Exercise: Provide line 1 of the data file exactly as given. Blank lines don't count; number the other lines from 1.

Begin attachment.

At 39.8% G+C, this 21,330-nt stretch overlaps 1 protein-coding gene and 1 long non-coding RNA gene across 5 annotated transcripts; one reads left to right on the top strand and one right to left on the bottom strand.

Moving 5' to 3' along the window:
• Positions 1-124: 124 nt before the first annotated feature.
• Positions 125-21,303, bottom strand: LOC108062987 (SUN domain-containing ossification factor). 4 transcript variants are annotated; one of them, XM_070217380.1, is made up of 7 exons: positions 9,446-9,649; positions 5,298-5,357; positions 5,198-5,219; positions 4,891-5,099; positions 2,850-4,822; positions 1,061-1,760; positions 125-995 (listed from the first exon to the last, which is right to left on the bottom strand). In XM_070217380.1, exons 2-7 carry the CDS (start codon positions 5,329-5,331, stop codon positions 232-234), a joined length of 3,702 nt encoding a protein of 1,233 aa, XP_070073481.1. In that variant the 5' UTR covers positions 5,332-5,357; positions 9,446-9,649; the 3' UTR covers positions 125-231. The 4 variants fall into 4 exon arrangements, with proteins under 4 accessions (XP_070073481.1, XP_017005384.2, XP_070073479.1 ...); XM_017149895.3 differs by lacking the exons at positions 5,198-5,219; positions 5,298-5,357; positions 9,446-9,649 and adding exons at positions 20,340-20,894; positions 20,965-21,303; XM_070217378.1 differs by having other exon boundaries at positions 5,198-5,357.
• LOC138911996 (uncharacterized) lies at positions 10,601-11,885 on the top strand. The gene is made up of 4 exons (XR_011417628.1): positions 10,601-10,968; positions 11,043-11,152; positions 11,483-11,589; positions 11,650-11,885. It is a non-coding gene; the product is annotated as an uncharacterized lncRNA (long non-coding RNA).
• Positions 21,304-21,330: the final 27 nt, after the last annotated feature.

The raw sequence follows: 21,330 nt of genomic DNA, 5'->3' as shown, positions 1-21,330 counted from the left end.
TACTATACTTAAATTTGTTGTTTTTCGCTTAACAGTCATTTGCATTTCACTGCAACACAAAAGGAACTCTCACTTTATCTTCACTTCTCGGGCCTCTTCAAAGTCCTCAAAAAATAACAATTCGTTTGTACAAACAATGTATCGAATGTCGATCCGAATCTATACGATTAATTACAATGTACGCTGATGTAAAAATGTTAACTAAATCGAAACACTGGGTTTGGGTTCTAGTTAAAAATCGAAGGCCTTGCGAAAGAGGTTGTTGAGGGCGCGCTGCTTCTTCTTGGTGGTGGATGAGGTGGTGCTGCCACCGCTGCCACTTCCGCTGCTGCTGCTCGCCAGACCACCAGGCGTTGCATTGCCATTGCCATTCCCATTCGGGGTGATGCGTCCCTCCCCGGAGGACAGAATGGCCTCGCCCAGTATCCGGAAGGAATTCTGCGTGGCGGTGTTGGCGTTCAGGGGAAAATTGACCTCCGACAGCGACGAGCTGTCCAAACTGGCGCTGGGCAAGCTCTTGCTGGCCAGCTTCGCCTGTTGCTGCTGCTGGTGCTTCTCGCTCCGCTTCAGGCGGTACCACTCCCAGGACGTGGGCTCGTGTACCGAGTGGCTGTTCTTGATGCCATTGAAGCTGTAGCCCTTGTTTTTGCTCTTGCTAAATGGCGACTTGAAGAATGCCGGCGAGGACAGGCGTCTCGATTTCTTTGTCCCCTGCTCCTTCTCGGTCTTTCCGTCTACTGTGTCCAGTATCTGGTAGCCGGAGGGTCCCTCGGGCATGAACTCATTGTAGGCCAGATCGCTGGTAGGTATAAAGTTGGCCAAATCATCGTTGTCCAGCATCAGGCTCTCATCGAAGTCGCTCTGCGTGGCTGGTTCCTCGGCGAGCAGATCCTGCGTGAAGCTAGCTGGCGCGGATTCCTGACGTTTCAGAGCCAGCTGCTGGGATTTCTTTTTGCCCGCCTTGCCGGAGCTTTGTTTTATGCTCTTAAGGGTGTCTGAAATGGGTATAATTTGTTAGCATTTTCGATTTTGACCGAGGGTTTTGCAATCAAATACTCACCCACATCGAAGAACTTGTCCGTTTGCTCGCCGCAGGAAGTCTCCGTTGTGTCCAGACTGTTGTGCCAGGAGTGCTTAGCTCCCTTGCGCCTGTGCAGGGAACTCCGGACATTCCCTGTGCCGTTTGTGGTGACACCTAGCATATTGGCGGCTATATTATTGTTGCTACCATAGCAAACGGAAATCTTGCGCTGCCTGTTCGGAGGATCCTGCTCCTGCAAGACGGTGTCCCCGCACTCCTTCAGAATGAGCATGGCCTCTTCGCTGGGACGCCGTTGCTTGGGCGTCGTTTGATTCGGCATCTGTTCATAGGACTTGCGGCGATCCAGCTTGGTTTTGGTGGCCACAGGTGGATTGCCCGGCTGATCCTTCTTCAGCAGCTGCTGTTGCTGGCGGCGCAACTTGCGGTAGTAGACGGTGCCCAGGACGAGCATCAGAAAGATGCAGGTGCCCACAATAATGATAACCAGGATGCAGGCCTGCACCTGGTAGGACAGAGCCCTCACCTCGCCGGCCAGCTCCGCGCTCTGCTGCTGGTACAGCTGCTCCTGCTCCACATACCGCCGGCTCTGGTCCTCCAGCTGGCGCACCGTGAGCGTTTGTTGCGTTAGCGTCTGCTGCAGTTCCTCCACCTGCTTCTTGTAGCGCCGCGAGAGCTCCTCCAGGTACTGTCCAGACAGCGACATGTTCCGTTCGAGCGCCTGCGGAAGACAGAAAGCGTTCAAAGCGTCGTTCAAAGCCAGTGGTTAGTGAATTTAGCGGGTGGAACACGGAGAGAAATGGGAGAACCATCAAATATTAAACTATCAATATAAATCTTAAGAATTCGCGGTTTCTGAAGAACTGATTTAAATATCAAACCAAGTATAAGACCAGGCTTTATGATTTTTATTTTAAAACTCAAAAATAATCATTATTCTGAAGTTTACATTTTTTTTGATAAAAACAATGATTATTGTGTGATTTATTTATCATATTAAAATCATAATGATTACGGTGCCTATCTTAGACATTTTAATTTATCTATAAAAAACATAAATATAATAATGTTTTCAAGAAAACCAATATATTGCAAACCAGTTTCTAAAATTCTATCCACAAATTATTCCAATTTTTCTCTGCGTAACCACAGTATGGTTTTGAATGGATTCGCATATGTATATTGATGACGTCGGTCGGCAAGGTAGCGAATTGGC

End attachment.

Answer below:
At 39.8% G+C, this 21,330-nt stretch overlaps 1 protein-coding gene and 1 long non-coding RNA gene across 5 annotated transcripts; one reads left to right on the top strand and one right to left on the bottom strand.